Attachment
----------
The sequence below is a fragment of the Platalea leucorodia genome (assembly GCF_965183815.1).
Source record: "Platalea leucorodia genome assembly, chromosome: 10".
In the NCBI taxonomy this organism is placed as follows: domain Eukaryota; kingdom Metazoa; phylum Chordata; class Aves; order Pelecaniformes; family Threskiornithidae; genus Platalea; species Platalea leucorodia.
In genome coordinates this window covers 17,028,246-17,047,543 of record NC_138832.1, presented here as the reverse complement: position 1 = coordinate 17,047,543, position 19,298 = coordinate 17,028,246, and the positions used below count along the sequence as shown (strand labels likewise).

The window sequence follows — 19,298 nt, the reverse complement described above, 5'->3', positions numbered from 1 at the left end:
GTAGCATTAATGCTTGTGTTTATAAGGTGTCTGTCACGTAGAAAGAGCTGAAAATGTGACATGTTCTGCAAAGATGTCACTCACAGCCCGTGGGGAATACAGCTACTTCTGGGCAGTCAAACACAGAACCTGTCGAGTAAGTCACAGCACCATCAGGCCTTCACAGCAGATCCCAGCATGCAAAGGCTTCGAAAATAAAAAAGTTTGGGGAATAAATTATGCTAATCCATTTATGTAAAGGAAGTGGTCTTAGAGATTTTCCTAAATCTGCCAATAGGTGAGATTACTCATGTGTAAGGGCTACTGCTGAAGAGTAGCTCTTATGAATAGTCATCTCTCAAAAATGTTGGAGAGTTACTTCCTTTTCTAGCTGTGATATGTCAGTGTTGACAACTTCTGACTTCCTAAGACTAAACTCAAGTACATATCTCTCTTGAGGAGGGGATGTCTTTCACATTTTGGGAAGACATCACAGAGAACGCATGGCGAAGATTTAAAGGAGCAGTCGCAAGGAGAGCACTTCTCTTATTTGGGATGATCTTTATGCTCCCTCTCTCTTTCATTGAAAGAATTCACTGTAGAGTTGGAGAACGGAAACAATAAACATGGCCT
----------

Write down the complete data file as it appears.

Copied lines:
The sequence below is a fragment of the Platalea leucorodia genome (assembly GCF_965183815.1).
Source record: "Platalea leucorodia genome assembly, chromosome: 10".
In the NCBI taxonomy this organism is placed as follows: domain Eukaryota; kingdom Metazoa; phylum Chordata; class Aves; order Pelecaniformes; family Threskiornithidae; genus Platalea; species Platalea leucorodia.
In genome coordinates this window covers 17,028,246-17,047,543 of record NC_138832.1, presented here as the reverse complement: position 1 = coordinate 17,047,543, position 19,298 = coordinate 17,028,246, and the positions used below count along the sequence as shown (strand labels likewise).

The window sequence follows — 19,298 nt, the reverse complement described above, 5'->3', positions numbered from 1 at the left end:
GTAGCATTAATGCTTGTGTTTATAAGGTGTCTGTCACGTAGAAAGAGCTGAAAATGTGACATGTTCTGCAAAGATGTCACTCACAGCCCGTGGGGAATACAGCTACTTCTGGGCAGTCAAACACAGAACCTGTCGAGTAAGTCACAGCACCATCAGGCCTTCACAGCAGATCCCAGCATGCAAAGGCTTCGAAAATAAAAAAGTTTGGGGAATAAATTATGCTAATCCATTTATGTAAAGGAAGTGGTCTTAGAGATTTTCCTAAATCTGCCAATAGGTGAGATTACTCATGTGTAAGGGCTACTGCTGAAGAGTAGCTCTTATGAATAGTCATCTCTCAAAAATGTTGGAGAGTTACTTCCTTTTCTAGCTGTGATATGTCAGTGTTGACAACTTCTGACTTCCTAAGACTAAACTCAAGTACATATCTCTCTTGAGGAGGGGATGTCTTTCACATTTTGGGAAGACATCACAGAGAACGCATGGCGAAGATTTAAAGGAGCAGTCGCAAGGAGAGCACTTCTCTTATTTGGGATGATCTTTATGCTCCCTCTCTCTTTCATTGAAAGAATTCACTGTAGAGTTGGAGAACGGAAACAATAAACATGGCCT